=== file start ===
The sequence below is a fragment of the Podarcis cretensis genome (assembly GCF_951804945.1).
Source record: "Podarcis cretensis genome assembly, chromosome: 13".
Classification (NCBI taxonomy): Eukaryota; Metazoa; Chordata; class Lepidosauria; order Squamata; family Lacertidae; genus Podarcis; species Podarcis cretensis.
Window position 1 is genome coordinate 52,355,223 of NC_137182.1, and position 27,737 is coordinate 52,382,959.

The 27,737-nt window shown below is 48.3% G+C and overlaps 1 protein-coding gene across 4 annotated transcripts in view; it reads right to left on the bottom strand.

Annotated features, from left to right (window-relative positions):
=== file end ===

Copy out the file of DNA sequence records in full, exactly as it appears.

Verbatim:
The sequence below is a fragment of the Podarcis cretensis genome (assembly GCF_951804945.1).
Source record: "Podarcis cretensis genome assembly, chromosome: 13".
Classification (NCBI taxonomy): Eukaryota; Metazoa; Chordata; class Lepidosauria; order Squamata; family Lacertidae; genus Podarcis; species Podarcis cretensis.
Window position 1 is genome coordinate 52,355,223 of NC_137182.1, and position 27,737 is coordinate 52,382,959.

The 27,737-nt window shown below is 48.3% G+C and overlaps 1 protein-coding gene across 4 annotated transcripts in view; it reads right to left on the bottom strand.

Annotated features, from left to right (window-relative positions):